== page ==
News broke on Friday that “[a] group of current and former Rhode Island College employees is asking the state Council on Postsecondary Education to replace college President Nancy Carriuolo, who they accuse of destabilizing the institution.” Yet those who have a rudimentary understanding of how the internal dynamics of Rhode Island College work grasp very well that this is a cunning, mean-spirited, and ultimately transparent ploy by a group of disgruntled former administrators who are trying to derail the work Dr. Carriuolo has done since taking office.
I feel I have several qualifications that allow me to speak here, I am the treasurer of the Rhode Island College Class of 2009, a former editor of the Rhode Island College Anchor Newspaper, and a former member of 90.7 WXIN Rhode Island College Radio, media platforms that covered the selection of Dr. Carriuolo. Since graduation, I have been keeping lightly abreast of events at my alma mater and have had several very pleasant interactions with the campus Dr. Carriuolo has modernized and the president herself, who has been absolutely wondrous. I also understand that Mark Motte, Peg Brown, and Jane Fusco are being quite disingenuous in their complaints, framing a basic procedural element of the transition between former College President Dr. John Nazarian and Dr. Carriuolo as some sort of totalitarian putsch.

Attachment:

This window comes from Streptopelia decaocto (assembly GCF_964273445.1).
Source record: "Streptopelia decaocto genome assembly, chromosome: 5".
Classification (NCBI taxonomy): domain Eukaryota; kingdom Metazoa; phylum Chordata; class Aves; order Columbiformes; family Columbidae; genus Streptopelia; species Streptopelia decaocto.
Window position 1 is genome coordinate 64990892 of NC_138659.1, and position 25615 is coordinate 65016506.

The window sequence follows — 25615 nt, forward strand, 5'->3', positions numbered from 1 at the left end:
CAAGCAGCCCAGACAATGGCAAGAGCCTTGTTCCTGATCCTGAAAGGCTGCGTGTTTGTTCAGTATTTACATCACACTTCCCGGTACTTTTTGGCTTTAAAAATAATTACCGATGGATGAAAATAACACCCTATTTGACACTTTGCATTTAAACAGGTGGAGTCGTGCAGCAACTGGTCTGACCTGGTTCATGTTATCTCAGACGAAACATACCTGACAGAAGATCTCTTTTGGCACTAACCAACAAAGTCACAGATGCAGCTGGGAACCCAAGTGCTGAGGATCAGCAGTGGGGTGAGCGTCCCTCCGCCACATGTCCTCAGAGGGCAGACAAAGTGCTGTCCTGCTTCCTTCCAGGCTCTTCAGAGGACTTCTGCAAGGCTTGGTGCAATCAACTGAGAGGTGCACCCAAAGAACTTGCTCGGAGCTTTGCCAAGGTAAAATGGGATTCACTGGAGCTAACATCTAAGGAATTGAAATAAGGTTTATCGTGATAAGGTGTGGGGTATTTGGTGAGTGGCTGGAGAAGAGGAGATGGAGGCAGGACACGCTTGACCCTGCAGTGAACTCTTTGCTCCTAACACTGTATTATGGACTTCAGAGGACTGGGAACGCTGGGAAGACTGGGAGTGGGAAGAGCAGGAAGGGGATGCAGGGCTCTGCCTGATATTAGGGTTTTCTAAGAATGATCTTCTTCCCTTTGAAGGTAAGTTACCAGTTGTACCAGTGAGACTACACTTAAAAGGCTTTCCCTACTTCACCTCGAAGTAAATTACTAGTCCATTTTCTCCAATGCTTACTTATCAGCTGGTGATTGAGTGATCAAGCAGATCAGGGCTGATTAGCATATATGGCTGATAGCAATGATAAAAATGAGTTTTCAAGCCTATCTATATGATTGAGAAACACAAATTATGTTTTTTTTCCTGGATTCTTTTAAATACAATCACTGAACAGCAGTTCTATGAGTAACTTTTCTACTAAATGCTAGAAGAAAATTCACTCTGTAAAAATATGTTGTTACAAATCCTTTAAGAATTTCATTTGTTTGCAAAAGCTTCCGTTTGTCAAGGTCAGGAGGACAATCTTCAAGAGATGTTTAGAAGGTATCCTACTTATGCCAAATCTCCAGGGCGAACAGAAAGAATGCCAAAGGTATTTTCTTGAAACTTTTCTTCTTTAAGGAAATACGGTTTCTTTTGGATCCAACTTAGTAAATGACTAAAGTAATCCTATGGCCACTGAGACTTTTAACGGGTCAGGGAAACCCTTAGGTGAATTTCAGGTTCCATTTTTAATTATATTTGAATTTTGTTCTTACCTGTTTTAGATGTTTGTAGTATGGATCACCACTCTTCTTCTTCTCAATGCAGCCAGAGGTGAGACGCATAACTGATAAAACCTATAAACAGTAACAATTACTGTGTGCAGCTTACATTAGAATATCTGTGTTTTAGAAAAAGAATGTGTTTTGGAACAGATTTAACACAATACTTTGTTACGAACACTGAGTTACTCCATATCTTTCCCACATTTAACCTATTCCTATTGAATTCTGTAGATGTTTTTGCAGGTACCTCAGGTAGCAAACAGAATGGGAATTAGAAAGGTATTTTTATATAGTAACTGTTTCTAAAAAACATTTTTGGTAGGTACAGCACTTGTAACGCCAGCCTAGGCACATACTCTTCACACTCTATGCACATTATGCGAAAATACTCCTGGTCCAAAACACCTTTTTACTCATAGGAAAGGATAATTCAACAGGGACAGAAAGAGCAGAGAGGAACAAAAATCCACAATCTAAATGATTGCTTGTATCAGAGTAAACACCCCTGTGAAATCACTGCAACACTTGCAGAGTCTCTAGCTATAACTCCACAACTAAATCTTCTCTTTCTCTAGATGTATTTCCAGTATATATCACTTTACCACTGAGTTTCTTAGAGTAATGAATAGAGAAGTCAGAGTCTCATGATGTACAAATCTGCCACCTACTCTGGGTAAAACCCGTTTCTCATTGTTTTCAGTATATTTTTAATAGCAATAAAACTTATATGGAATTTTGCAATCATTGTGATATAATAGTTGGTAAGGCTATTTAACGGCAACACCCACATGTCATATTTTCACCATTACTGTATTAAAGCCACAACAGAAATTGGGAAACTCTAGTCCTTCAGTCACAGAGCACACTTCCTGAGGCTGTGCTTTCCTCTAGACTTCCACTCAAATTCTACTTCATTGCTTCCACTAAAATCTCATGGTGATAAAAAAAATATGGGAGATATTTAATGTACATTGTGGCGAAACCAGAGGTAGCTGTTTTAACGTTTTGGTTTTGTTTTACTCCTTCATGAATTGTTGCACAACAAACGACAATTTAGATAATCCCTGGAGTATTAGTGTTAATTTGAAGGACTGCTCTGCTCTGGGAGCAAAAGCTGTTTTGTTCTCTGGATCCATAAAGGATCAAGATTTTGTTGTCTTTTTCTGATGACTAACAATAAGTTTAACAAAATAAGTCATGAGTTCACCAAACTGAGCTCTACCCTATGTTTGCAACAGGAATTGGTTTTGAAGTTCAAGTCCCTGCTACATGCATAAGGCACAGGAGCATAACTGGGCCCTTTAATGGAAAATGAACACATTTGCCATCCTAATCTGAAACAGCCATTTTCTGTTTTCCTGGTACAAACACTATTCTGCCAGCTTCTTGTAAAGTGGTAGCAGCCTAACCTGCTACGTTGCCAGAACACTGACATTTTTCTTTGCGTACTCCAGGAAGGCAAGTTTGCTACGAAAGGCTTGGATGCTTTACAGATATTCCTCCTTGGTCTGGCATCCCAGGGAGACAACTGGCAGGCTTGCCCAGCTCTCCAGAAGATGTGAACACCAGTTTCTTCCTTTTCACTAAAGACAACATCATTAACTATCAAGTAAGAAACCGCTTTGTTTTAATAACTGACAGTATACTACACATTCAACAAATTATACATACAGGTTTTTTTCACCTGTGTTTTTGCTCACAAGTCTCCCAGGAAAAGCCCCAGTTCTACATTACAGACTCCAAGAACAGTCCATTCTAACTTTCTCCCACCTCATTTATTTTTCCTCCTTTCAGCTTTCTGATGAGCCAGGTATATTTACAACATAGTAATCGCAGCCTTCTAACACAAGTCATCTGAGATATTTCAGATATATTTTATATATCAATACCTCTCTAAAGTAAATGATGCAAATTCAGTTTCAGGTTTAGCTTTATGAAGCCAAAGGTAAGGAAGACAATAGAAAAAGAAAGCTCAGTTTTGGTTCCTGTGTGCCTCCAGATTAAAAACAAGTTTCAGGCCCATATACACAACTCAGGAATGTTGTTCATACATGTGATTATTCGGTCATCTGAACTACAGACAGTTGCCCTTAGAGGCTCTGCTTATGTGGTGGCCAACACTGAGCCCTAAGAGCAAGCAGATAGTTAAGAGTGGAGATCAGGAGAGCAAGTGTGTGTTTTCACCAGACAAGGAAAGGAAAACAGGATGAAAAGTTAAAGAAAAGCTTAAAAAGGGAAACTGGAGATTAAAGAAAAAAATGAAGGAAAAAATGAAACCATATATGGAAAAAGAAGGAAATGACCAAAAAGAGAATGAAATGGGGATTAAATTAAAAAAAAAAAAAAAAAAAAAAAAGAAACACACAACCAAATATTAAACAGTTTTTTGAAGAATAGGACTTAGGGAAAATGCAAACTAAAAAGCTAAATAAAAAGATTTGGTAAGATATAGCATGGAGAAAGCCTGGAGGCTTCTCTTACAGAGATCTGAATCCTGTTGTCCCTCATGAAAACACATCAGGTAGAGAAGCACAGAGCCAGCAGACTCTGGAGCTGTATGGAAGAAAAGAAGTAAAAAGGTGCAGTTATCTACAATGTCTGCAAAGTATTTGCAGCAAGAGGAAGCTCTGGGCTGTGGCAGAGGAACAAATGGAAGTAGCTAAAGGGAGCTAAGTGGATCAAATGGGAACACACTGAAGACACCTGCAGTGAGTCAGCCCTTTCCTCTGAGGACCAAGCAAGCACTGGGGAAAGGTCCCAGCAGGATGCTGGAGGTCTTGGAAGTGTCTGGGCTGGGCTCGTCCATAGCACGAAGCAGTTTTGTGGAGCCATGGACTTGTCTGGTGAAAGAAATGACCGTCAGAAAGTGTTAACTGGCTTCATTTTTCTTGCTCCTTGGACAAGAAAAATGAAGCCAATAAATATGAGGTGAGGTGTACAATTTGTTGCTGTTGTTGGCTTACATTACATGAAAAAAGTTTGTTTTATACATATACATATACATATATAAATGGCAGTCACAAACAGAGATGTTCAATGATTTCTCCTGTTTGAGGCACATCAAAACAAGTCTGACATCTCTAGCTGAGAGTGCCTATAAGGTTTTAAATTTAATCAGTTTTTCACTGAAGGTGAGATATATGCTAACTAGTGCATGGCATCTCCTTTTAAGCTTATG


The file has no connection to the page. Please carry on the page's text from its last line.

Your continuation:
Without getting into the personality-based mire that is quite ugly when discussing the length of Dr. Nazarian’s tenure, the fact is that the man was in office for eighteen years, 20 if you add the two years he served as interim president following the death of Dr. David Sweet, and had a total of five decades of involvement as a student, faculty member, and administrator when he left the campus. In that time, he created a culture based around his managerial and fiscal philosophy that made the college what it was from 1990 to 2008. When Dr. Carriuolo, a long-time member of the Rhode Island College community, took over, she brought with her a wholly different set of ideas and philosophies that have fundamentally redirected the trajectory of the college. I am not able to judge at this juncture what the long-term outcomes are because of the length of time she has been in office. But that change in leadership dictated Dr. Carriuolo also change the administrators and staff around her to affect her wishes for the college. The individuals lodging this complaint were part of the Nazarian nomenklatura who simply became far too comfortable in their roles. If the West Wing staff at the White House were to kick up such a fuss when a new president was inaugurated, people would laugh at such behavior.
I personally think that the things Dr. Carriuolo has spearheaded has been fantastic. Let me begin with the film department that I graduated from. Several years ago, I was invited back to campus to screen a film. When I entered the hall that I had taken multiple courses over my four years of matriculation, the large screening room in the Horace-Mann building, I thought I was at the wrong campus. When I used to watch films in that room, the sound was awful, the screen was problematic, and the tables with connected rotating chairs were, putting it politely, not the seating arrangement that works best for film students. Now the room has theatrical-styled seats with desktop side-bars, the sound is equivalent to the Showcase Cinema, and the screen is a marked improvement.